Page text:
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From Great Game to Grand Bargain

Ending Chaos in Afghanistan and Pakistan

Courtesy Reuters

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The Great Game is no fun anymore. The term "Great Game" was used by nineteenth-century British imperialists to describe the British-Russian struggle for position on the chessboard of Afghanistan and Central Asia -- a contest with a few players, mostly limited to intelligence forays and short wars fought on horseback with rifles, and with those living on the chessboard largely bystanders or victims. More than a century later, the game continues. But now, the number of players has exploded, those living on the chessboard have become involved, and the intensity of the violence and the threats it produces affect the entire globe. The Great Game can no longer be treated as a sporting event for distant spectators. It is time to agree on some new rules.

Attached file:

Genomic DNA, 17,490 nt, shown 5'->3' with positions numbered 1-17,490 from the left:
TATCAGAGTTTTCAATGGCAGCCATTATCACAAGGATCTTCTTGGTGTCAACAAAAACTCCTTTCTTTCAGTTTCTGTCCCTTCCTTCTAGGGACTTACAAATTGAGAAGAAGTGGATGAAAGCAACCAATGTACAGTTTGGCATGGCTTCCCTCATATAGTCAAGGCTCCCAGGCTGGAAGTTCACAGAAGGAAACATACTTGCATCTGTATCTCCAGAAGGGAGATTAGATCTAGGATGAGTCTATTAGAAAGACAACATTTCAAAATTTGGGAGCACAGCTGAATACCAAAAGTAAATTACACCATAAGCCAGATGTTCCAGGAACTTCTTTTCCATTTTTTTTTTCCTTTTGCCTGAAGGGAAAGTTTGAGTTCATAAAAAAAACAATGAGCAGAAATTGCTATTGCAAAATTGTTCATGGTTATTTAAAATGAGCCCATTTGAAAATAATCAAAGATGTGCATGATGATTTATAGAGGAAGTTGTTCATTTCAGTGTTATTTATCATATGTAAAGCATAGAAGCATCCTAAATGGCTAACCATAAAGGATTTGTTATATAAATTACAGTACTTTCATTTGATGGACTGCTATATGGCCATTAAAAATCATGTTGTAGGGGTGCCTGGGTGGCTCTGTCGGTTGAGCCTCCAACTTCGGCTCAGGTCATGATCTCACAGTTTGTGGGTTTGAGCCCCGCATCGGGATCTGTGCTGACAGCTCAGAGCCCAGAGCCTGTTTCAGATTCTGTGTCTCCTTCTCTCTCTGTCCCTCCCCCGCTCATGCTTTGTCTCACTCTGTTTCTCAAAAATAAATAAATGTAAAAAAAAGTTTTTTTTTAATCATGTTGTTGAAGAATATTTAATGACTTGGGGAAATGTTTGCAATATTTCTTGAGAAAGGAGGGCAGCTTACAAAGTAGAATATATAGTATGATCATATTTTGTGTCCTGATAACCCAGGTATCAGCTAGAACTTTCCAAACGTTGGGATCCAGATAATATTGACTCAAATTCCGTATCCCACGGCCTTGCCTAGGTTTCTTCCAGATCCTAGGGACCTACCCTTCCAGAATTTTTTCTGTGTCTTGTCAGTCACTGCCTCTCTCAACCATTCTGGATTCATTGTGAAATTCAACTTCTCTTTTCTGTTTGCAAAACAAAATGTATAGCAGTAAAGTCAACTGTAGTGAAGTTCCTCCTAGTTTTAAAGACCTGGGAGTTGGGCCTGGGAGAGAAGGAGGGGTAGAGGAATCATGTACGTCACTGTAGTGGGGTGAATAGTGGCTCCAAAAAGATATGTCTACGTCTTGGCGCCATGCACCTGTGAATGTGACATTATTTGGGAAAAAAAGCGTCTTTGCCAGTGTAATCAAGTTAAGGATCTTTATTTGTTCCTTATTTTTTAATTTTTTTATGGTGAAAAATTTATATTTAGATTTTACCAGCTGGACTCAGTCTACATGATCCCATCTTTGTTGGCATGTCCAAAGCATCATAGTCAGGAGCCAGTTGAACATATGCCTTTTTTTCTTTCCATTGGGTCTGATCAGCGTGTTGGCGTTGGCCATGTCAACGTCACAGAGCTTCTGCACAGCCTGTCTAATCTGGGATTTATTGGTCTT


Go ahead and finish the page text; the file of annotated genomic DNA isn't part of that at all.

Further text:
Seven years after the U.S.-led coalition and the Afghan commanders it supported pushed the leaderships

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